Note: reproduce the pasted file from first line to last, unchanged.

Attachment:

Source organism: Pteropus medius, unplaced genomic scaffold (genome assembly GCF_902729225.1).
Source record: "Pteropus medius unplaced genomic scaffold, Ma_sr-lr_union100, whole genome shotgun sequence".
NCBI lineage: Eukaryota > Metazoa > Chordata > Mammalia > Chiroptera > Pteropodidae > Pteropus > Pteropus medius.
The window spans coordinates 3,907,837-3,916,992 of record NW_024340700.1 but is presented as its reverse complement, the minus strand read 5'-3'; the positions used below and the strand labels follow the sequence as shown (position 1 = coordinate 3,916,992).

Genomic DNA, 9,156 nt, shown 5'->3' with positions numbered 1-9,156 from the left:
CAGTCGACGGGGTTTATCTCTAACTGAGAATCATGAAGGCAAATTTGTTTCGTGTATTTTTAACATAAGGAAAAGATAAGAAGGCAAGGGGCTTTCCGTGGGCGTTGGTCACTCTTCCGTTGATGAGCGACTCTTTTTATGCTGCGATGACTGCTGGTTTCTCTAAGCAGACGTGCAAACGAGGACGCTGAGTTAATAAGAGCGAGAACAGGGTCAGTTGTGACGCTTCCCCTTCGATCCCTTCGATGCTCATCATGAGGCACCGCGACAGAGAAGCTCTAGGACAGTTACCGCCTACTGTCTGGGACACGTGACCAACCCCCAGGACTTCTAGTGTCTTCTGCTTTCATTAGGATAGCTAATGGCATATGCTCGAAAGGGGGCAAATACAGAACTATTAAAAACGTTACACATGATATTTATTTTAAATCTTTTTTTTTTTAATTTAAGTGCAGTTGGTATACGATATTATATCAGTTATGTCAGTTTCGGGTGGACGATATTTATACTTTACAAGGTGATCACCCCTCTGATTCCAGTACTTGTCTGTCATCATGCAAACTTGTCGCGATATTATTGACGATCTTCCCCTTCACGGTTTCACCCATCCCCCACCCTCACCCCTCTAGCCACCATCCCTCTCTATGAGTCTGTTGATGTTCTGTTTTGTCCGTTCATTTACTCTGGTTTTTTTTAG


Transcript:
Source organism: Pteropus medius, unplaced genomic scaffold (genome assembly GCF_902729225.1).
Source record: "Pteropus medius unplaced genomic scaffold, Ma_sr-lr_union100, whole genome shotgun sequence".
NCBI lineage: Eukaryota > Metazoa > Chordata > Mammalia > Chiroptera > Pteropodidae > Pteropus > Pteropus medius.
The window spans coordinates 3,907,837-3,916,992 of record NW_024340700.1 but is presented as its reverse complement, the minus strand read 5'-3'; the positions used below and the strand labels follow the sequence as shown (position 1 = coordinate 3,916,992).

Genomic DNA, 9,156 nt, shown 5'->3' with positions numbered 1-9,156 from the left:
CAGTCGACGGGGTTTATCTCTAACTGAGAATCATGAAGGCAAATTTGTTTCGTGTATTTTTAACATAAGGAAAAGATAAGAAGGCAAGGGGCTTTCCGTGGGCGTTGGTCACTCTTCCGTTGATGAGCGACTCTTTTTATGCTGCGATGACTGCTGGTTTCTCTAAGCAGACGTGCAAACGAGGACGCTGAGTTAATAAGAGCGAGAACAGGGTCAGTTGTGACGCTTCCCCTTCGATCCCTTCGATGCTCATCATGAGGCACCGCGACAGAGAAGCTCTAGGACAGTTACCGCCTACTGTCTGGGACACGTGACCAACCCCCAGGACTTCTAGTGTCTTCTGCTTTCATTAGGATAGCTAATGGCATATGCTCGAAAGGGGGCAAATACAGAACTATTAAAAACGTTACACATGATATTTATTTTAAATCTTTTTTTTTTTAATTTAAGTGCAGTTGGTATACGATATTATATCAGTTATGTCAGTTTCGGGTGGACGATATTTATACTTTACAAGGTGATCACCCCTCTGATTCCAGTACTTGTCTGTCATCATGCAAACTTGTCGCGATATTATTGACGATCTTCCCCTTCACGGTTTCACCCATCCCCCACCCTCACCCCTCTAGCCACCATCCCTCTCTATGAGTCTGTTGATGTTCTGTTTTGTCCGTTCATTTACTCTGGTTTTTTTTAG